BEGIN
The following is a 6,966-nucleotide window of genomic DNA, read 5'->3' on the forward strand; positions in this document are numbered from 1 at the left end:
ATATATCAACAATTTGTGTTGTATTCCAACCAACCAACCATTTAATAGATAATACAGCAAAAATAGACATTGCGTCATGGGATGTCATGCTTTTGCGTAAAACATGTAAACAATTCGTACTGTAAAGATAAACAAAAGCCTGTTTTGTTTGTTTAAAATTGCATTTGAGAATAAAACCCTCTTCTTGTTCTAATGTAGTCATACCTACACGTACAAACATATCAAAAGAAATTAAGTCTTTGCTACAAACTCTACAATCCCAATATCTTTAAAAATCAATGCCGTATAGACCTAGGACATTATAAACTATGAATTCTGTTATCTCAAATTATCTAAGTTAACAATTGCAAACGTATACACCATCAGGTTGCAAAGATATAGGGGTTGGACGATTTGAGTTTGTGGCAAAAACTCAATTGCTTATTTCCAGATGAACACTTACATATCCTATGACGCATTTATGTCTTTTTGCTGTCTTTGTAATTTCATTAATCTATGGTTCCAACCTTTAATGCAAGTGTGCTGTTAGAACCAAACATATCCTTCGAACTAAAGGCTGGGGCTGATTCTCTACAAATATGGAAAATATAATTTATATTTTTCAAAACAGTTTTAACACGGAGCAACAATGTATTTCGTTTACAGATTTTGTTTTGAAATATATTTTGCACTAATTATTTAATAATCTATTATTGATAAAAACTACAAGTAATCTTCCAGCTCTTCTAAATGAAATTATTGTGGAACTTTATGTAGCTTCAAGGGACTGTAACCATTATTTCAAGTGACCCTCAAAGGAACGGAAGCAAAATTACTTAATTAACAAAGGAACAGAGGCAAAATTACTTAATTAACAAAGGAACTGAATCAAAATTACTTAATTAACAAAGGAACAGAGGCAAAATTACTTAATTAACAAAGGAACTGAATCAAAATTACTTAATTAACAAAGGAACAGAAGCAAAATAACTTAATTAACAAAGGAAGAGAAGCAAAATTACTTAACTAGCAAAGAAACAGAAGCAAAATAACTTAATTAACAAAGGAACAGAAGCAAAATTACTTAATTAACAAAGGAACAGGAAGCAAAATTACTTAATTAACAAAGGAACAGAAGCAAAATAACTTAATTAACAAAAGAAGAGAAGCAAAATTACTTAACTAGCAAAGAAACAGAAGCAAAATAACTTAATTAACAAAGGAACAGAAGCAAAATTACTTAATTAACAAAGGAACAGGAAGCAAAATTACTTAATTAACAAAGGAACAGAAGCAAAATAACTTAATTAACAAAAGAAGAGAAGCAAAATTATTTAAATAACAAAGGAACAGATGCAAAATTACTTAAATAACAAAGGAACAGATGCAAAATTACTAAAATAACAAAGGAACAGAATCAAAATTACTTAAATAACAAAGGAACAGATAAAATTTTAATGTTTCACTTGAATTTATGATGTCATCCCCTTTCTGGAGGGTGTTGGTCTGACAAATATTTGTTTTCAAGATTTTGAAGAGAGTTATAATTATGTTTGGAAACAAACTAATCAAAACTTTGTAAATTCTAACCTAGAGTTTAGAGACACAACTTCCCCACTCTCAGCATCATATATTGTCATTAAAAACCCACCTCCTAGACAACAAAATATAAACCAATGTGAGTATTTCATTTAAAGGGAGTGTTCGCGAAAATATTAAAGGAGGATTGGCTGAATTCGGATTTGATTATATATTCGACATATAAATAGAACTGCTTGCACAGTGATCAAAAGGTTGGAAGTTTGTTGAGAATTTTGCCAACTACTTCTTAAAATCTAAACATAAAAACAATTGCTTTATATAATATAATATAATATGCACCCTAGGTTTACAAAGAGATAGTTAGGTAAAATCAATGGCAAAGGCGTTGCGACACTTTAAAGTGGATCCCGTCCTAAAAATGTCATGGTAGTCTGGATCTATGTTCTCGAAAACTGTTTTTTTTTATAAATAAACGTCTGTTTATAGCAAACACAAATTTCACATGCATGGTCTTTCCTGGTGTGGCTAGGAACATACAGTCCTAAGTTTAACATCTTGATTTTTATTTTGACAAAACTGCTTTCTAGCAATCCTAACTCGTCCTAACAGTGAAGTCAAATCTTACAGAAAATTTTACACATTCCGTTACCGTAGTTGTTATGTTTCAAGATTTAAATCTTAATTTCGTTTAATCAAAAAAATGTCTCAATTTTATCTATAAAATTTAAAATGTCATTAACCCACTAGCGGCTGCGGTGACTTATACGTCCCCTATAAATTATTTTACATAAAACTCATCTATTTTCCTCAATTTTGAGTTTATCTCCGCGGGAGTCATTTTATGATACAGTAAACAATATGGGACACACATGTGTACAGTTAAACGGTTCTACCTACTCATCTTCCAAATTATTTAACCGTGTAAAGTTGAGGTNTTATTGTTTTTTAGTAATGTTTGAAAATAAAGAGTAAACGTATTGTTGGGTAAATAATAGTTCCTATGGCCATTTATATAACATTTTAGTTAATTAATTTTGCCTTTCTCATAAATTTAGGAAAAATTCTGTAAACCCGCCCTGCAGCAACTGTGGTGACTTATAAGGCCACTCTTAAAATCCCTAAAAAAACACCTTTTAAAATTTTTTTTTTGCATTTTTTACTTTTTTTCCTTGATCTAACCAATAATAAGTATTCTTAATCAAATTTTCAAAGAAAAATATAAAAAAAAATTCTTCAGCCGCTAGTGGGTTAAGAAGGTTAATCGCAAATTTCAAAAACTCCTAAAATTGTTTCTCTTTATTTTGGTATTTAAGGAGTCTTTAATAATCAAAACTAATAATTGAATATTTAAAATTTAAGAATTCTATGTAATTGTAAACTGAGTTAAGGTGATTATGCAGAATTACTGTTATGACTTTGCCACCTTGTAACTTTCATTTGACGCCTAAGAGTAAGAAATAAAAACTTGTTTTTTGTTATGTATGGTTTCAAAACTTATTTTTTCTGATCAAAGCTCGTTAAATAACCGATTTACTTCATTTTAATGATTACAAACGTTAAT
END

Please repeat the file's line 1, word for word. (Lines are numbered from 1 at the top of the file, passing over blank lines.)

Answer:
The following is a 6,966-nucleotide window of genomic DNA, read 5'->3' on the forward strand; positions in this document are numbered from 1 at the left end: